This is the first post in a series on “Circumstances”.
If you follow news reports in the paper or on TV you have to notice that humanity is subjected to changing circumstances continuously. At an individual level the variation is sometimes overwhelming. In an instant someone becomes a millionaire while many others suffer devastation and tragedy.
The media makes it seem like there are only bad days as nature wreaks havoc with floods and fires, more homes are foreclosed, unemployment remains high, and your favourite team plummets in the standings.
What is the reality of circumstances? They are not just concepts or ideas. They can be physical realities and events external to our bodies, such as weather and the behaviour of other people, or internal, such as muscle pain or blindness.
Originally, the word circumstance meant “that which surrounds”. Currently, the Merriam Webster dictionary defines circumstance as:
“a condition, fact, or event accompanying, conditioning, or determining another; an essential or inevitable concomitant”.
Circumstances are prerequisites, something essential to the appearance or occurrence of something else. They may be a reasonable way to explain some forms of illness, accident, and natural disaster. The direct cause may be difficult to determine.
It’s easy to think about circumstances when things go bad, especially when we are confronted with a series of unfortunate events. At our worst we may need to be sad or angry and start looking for excuses and someone or something to blame other than ourselves. At our best we need to understand what happened, why, and how it can be improved.
How do they happen?
Without warning things just happen. We are often unable to prepare for it, let alone prevent it. What or who started it?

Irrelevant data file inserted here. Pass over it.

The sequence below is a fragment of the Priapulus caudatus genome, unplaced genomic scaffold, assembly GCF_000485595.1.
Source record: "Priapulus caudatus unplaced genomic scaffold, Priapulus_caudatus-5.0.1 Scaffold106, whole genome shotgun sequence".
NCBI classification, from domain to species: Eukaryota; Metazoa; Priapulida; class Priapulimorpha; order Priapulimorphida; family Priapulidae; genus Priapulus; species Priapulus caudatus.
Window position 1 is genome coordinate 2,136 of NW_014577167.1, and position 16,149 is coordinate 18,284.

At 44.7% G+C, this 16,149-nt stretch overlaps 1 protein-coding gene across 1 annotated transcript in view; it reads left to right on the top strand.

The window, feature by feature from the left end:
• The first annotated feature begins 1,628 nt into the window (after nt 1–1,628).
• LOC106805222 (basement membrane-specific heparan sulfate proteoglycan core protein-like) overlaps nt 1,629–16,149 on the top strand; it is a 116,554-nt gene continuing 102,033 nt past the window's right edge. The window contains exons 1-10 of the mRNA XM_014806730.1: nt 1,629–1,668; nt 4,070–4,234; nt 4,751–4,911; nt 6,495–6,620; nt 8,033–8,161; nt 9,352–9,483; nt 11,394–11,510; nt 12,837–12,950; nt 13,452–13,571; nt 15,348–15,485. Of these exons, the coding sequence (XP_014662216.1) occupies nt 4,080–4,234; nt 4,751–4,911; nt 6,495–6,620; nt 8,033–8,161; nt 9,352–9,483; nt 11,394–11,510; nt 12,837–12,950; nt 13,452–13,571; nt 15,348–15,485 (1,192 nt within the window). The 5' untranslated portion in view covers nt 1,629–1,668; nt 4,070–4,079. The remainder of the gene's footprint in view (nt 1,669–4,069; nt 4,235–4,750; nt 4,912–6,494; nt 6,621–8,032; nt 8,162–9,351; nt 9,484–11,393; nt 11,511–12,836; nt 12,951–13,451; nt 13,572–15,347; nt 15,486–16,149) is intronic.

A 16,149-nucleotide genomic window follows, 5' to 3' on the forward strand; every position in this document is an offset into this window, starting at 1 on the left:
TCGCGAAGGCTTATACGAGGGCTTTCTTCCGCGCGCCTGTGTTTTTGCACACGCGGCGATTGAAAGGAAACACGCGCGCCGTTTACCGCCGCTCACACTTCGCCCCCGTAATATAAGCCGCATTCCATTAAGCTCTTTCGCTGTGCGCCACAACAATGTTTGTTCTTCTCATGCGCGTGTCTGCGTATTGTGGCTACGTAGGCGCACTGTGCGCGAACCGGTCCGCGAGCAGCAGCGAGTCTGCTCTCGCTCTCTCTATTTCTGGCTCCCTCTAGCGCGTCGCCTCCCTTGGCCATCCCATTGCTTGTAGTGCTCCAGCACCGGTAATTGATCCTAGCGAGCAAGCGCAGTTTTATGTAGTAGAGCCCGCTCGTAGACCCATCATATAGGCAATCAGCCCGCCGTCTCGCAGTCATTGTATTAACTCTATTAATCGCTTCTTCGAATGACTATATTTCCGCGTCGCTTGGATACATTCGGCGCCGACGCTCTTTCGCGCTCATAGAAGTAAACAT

Sometimes the culprit is human behaviour. Catastrophes like the recent world-wide financial collapse can be tied directly to specific human behaviours. So too can world wars and regional conflicts. Specific actions by individuals or groups intoxicated with their unique religious philosophies and principles can be blamed.
In sports the circumstance that caused a sudden change in momentum is painfully clear. Ask the Argos! It can be as simple as a fumble deep in your own end recovered by the Ti-Cats with only three minutes to go. As I watched that fumble my feelings were downcast but my thoughts could imagine a wide spectrum of emotions as I considered the players on each team, their fans, parents, friends, coaches and owners.
Why do they happen?
There is more than human behaviour at play with nature’s grand scale attacks on the earth and its inhabitants. Hurricanes, tsunamis, and floods often surprise us. The tie-back to human activities is more difficult to verify. The debate rages about the effect of global warming, pollution, and the greedy exploitation of the earth’s resources. The earthquakes in Haiti and the floods in Pakistan bring up the issue of safety guidelines when developing communities.
At a biological level within our bodies, circumstances often shock us as illness or disease is diagnosed. These situations may be somewhat dependent on behaviour – either the body’s “owner” or previous generations through genetic transference.
Is it just luck that circumstances are what they are? If you look at people there are those who can be considered the “lucky ones”. Their “creature” comforts have been looked after by their parents. There is enough to eat, a comfortable place to sleep and enough funds for entertainment, not just now and then, but most of the time. Their toughest decision is – what should I do next, play some basketball with my friends, read a book, watch a video or movie, play a game on the Internet, practice my guitar, or build a model plane?
Flip the coin to the “unlucky ones”, living on the street, wondering where the next meal will come from, how to get clean clothes, where to bed down for the night and how to deal with their worsening cough.
Luck could have a lot to do with the situation we find ourselves in. Through no merit of their own some are blessed with a comfortable life, while others, through no fault of their own, live in misery. Choices, initially external to them, determined their state in life.
It’s not about fairness, so what is it about? Is it as simple as the quote attributed to John Bradford, but contested by some.
“There but for the grace of God go I.”
John Bradford, English Reformer, Martyr, Prebendary of St. Paul’s (1510–1555)